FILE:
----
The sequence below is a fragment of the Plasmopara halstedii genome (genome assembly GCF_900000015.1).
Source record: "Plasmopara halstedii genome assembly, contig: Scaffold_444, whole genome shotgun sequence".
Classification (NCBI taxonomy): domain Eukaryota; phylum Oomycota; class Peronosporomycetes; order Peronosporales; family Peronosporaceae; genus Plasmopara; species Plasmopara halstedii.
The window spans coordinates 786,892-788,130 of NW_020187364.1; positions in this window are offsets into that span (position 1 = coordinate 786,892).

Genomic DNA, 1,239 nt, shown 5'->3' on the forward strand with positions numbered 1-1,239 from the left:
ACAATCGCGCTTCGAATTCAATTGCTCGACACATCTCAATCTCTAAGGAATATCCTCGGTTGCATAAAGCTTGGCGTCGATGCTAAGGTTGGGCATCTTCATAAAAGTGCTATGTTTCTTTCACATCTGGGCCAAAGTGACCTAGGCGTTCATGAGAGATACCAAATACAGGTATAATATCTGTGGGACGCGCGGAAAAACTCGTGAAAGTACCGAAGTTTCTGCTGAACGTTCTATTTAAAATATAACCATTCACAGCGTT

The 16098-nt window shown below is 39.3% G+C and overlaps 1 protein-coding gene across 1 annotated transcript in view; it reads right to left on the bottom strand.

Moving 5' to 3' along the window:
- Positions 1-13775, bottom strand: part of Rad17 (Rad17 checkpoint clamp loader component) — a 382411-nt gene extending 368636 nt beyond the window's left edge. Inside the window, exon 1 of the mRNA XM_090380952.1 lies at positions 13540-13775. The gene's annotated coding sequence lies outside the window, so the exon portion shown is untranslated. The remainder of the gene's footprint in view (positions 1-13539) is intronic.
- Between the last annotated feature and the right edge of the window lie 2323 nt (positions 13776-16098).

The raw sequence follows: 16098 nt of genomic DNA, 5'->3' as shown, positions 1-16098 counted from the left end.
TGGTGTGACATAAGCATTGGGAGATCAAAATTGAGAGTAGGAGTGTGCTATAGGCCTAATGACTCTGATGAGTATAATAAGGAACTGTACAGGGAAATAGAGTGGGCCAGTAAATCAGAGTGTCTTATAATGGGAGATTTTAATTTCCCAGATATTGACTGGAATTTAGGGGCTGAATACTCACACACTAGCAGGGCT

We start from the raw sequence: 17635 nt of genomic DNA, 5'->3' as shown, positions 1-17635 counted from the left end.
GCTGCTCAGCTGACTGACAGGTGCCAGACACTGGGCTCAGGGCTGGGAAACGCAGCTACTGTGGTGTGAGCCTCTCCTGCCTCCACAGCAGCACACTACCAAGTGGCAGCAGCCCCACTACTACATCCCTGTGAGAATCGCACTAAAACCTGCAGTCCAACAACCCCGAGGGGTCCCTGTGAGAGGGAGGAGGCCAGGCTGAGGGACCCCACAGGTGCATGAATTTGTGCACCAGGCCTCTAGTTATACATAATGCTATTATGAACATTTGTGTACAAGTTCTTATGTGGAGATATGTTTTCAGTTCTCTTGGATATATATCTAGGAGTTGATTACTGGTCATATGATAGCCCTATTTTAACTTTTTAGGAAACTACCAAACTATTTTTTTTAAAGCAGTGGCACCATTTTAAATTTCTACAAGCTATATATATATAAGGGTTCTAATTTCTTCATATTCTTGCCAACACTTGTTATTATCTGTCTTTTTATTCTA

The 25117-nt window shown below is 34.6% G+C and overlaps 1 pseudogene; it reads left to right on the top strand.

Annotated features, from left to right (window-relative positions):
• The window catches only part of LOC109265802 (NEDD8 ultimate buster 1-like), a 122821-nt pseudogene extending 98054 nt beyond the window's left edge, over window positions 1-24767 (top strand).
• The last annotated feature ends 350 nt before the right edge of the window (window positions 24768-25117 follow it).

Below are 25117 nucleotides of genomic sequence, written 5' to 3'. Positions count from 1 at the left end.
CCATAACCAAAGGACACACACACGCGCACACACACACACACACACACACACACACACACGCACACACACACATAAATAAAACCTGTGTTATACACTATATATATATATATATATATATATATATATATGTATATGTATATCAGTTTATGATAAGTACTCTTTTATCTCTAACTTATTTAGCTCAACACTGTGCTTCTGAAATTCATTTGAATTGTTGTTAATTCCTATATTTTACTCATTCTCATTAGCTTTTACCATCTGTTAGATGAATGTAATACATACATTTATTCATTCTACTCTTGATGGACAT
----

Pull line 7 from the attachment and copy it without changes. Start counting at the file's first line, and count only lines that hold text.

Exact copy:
The 16098-nt window shown below is 39.3% G+C and overlaps 1 protein-coding gene across 1 annotated transcript in view; it reads right to left on the bottom strand.